Volume 15, Issue 1
  • ISSN 1566-5852
  • E-ISSN: 1569-9854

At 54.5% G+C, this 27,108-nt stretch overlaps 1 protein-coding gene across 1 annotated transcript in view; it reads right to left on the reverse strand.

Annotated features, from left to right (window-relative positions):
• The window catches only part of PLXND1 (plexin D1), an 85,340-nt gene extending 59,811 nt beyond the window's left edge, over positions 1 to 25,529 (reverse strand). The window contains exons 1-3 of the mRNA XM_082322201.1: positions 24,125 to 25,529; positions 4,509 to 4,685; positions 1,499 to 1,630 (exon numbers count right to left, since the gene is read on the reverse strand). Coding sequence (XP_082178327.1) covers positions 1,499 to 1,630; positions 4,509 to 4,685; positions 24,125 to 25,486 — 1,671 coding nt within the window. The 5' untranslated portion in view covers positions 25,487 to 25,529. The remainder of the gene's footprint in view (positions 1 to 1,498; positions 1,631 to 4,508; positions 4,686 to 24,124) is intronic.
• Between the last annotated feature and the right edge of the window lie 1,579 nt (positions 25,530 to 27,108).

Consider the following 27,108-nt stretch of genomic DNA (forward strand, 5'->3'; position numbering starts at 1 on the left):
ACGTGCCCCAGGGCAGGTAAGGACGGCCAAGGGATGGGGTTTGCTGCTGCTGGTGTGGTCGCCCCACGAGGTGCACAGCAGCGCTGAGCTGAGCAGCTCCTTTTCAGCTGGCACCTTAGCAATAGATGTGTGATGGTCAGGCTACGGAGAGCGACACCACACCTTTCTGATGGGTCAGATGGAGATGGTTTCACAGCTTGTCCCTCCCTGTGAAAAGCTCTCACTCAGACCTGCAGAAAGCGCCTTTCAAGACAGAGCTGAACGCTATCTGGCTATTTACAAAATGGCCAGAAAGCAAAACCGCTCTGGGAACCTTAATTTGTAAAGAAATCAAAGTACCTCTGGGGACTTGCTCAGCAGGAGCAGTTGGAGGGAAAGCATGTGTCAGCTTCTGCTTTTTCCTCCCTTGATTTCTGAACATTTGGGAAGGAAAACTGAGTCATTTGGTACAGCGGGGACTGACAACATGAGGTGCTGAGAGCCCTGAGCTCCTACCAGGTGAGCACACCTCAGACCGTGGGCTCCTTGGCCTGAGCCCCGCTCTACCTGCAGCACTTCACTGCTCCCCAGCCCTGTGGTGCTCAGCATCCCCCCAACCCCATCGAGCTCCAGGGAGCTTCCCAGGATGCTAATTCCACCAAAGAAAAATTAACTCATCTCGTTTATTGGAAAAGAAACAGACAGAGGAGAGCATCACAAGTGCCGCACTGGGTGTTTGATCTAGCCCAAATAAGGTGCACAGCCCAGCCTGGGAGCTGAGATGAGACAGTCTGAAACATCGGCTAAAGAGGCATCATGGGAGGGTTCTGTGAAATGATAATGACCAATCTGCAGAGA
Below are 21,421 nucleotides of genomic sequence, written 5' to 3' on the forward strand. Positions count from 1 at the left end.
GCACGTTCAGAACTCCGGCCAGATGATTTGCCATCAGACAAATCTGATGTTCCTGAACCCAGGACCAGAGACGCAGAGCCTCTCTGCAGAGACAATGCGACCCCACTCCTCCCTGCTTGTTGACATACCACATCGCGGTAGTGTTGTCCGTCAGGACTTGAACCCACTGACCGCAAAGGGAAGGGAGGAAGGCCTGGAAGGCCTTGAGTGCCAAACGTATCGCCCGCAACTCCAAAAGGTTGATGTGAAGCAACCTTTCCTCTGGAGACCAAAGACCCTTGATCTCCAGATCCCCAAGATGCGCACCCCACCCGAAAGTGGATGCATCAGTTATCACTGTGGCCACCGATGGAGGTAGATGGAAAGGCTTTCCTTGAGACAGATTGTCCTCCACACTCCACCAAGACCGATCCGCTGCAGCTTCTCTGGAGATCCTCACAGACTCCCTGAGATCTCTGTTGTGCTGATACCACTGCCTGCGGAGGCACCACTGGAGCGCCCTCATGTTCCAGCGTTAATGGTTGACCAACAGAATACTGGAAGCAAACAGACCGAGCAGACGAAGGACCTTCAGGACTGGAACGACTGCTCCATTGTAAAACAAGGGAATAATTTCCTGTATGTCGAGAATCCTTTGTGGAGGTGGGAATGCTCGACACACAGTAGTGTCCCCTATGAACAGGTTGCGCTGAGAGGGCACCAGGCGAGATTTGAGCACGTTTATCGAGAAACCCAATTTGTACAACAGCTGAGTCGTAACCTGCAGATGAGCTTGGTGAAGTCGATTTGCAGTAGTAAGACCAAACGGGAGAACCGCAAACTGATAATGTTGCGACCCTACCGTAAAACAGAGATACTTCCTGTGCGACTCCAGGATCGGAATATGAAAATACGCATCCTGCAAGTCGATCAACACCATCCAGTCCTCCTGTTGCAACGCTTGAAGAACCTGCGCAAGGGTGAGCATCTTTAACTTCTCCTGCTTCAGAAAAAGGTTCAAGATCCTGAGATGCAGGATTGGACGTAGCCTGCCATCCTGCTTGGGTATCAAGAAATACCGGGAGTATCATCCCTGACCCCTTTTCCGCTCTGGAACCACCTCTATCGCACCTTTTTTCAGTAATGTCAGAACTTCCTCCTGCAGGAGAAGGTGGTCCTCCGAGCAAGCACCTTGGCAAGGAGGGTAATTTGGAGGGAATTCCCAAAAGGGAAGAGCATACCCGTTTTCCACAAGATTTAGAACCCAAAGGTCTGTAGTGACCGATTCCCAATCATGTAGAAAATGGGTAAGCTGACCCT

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The opening scene of Hamlet portrays two military-related speech events — changing of the guard and unknown persons approaching a sentry. This article utilizes insights from military history, Shakespearean playhouse practice, and military protocol pragmatics to analyze these speech events. Diachronic pragmatics investigation reveals military protocol for changing of the guard portrayed by Shakespeare has continued to be followed from the late 1500s to the present time.Identifying early seventeenth-century military protocol for guard duty at night and analyzing the function of the opening scene in Shakespearean theater, the article compares use of direct and indirect speech acts, including use of conventional and institutional ellipses, in the 1603 Quarto and 1623 First Folio. Pragmatic stylistic analysis shows the Folio version violates military protocol through use of more indirect speech acts, including expressives, unusual in these two military speech events, more effectively portraying underlying tension through the sentries’ sense of an inward, personally disturbing threat than the Quarto’s presentation of straightforward military protocol regarding unknown persons approaching sentries on duty.


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